National History Conference Comes to Newcastle
Wednesday, 31 May 2017
Attendees at the Australian Historical Association conference will have the opportunity to get hands-on experience using computational linguistics for historical analysis and learn from one of the leading scholars in the field.
Around 400 historians will converge on The University of Newcastle for the Australian Historical Association’s 36th annual conference on 3 – 7 July.
This year’s conference theme is “Entangled Histories” and reflects the increasing move away from narrowly defined ‘national’ histories towards an understanding of history as an interlinked whole where identities and places are the products of mobilities and connections.
Director of the Centre for the History of Violence and member of the Centre for 21st Century Humanities, Professor Philip Dwyer is convening the conference and says it is the largest annual history conference in Australia.
“Planning for the conference is well under way. We’ve secured prominent national and international keynote speakers and panelists including Professor Dane Kennedy from George Washington University, and Professor Christina Twomey from Monash University,” Professor Dwyer said.
“Of particular note will be the digital history workshop on July 3 conducted by Associate Professor Michelle Moravec. This is a great opportunity for researchers to get hands on experience exploring the use of computational linguistics for historical analysis. An overview of how computational linguistics may be used to answer historical questions will precede a practical demonstration of the rudiments of corpus linguistic analysis, a method of using digital tools which allow users to search through texts rapidly and reliably,” Professor Dwyer said.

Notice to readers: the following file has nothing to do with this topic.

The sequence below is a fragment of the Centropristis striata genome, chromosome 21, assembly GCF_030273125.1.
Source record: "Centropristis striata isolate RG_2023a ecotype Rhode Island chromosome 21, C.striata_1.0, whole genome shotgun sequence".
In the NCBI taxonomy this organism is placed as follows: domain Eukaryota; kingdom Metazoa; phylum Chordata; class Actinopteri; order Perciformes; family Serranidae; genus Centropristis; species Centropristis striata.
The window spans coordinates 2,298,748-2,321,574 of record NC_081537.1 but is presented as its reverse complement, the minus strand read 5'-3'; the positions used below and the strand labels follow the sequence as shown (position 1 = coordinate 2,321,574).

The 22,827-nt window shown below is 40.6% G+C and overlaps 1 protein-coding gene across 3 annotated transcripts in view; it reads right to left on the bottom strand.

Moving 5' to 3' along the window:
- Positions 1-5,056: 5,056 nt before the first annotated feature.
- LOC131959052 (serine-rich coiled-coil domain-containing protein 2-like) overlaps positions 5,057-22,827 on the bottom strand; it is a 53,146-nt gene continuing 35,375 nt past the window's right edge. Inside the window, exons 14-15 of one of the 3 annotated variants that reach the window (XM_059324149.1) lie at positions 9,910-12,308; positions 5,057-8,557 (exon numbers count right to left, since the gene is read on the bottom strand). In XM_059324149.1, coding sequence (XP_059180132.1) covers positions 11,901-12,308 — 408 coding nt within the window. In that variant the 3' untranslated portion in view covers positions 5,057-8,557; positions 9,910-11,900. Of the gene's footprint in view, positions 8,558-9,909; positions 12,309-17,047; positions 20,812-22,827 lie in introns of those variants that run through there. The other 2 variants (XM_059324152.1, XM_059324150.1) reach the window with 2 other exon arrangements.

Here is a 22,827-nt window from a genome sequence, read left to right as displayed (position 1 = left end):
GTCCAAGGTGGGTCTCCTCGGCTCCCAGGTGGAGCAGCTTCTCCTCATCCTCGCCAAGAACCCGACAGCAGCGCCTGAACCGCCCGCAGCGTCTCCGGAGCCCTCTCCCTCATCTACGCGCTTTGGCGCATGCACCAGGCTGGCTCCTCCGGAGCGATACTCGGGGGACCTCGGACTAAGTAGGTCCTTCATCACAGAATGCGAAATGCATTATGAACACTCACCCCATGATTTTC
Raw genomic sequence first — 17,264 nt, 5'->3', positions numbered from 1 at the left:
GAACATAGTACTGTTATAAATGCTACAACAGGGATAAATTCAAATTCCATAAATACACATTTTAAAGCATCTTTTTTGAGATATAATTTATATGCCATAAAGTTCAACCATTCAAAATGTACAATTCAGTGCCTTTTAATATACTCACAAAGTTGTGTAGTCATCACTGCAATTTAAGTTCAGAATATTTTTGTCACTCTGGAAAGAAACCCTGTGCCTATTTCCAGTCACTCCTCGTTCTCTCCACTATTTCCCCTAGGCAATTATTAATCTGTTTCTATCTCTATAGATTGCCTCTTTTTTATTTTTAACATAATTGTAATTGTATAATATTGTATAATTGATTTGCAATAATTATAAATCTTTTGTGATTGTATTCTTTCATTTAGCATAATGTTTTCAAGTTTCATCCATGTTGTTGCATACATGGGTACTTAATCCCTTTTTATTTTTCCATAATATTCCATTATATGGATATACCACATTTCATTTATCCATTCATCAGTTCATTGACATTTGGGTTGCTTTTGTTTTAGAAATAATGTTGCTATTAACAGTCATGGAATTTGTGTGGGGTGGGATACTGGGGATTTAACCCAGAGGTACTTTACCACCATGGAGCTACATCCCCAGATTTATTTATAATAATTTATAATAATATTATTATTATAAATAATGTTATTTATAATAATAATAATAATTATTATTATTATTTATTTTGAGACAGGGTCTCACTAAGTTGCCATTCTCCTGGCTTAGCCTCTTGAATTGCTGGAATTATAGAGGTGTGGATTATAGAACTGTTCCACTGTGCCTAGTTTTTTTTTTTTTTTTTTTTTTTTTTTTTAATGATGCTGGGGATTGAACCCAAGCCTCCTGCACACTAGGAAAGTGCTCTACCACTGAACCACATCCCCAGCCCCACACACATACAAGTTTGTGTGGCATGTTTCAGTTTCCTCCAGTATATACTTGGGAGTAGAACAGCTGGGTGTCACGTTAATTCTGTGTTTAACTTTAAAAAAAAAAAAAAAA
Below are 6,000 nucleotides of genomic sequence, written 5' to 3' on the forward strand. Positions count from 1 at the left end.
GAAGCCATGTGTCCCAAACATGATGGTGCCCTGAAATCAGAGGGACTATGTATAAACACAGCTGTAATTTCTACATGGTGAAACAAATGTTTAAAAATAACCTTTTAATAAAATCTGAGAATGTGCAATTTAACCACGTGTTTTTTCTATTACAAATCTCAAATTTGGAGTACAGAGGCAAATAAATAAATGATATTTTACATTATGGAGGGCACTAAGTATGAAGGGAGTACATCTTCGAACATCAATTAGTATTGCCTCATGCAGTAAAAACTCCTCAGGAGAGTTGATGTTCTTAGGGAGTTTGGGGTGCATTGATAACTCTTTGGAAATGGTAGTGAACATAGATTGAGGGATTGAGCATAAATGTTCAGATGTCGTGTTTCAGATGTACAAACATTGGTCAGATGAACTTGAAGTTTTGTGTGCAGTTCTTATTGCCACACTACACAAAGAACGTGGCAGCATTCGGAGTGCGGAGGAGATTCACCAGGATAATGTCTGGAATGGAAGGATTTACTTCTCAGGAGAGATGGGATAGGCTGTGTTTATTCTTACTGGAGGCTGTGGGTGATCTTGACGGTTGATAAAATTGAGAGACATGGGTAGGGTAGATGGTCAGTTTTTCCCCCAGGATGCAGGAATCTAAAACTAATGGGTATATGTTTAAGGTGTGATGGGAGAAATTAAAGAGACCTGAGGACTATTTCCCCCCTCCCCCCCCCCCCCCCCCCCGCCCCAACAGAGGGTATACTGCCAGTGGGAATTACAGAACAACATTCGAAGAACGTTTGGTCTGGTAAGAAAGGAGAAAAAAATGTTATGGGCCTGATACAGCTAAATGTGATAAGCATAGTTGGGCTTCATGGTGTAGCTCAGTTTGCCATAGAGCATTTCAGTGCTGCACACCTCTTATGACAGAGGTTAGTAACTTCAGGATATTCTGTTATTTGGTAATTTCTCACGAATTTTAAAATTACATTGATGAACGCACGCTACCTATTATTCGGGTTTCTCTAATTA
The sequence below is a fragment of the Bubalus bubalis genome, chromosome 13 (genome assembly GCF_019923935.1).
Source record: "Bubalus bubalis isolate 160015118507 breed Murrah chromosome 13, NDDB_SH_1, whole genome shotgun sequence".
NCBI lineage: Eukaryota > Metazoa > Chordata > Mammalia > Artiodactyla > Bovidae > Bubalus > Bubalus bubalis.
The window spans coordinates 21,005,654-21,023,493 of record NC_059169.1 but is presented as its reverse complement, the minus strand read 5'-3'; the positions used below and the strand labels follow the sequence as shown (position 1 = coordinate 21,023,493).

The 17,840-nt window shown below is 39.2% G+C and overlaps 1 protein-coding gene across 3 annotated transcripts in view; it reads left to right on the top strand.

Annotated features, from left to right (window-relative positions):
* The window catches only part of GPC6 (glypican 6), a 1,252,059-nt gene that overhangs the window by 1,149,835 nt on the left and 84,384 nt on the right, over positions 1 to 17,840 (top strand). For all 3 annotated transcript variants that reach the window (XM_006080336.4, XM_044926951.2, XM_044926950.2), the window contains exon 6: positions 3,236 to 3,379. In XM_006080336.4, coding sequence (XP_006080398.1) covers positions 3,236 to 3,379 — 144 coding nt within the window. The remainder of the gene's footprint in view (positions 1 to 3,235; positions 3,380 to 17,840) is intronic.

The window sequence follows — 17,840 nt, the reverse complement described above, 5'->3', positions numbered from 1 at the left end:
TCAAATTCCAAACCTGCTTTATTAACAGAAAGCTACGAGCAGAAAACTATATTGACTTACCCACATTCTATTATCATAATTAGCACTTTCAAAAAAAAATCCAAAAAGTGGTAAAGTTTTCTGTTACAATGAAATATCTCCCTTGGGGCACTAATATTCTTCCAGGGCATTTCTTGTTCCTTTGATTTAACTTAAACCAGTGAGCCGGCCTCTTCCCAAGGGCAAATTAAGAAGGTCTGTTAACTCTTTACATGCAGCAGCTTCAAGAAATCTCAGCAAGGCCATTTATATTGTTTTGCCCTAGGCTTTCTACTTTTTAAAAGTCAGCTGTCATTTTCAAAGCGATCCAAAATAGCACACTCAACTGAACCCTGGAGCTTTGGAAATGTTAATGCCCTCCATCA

“The workshop cost is included in the conference registration fee, however numbers are limited and pre-registration is essential.”
Sponsorship opportunities are now available. Please contact Professor Philip Dwyer for more information.
About the speakers:
Professor Dane Kennedy, Elmer Louis Kayser Professor of History and International Affairs, George Washington University
Dane Kennedy received his PhD in British history from the University of California at Berkeley in 1981. He teaches British and imperial history at George Washington University, where he holds the Elmer Louis Kayser professorship. He was the recipient of a John Simon Guggenheim fellowship for 2003-2004.
Professor Christina Twomey, Head of History, Monash University
Christina Twomey is a Professor and Head of History in the School of Philosophical, Historical and International Studies at Monash University. She is also Director of the Faculty of Arts Focus Program Global Conflict and Violence and a member of the international coordinating committee of Historians Without Borders.
Associate Professor Michelle Moravec
Michelle Moravec is a digital historian who works primarily in computational linguistics (“Under this name she is fitly described”: A Digital History of Gender in the History of Woman Suffrage) and network analysis (Beyond Citations, the Historian’s Altmetrics). She is also interested in the methodological implications of doing history digitally (How Digitized Changed Historical Research) as well as the ethical implications of digitizing archival materials (Ethics and Digital History). She uses digital methods to historicise the concept of notability, in among other things, Wikipedia (Wikipedia’s Notable Women Problem). She sits on the American Historical Association’s Digital History Standards committee and serves as the digital history editor for Women and Social Movements.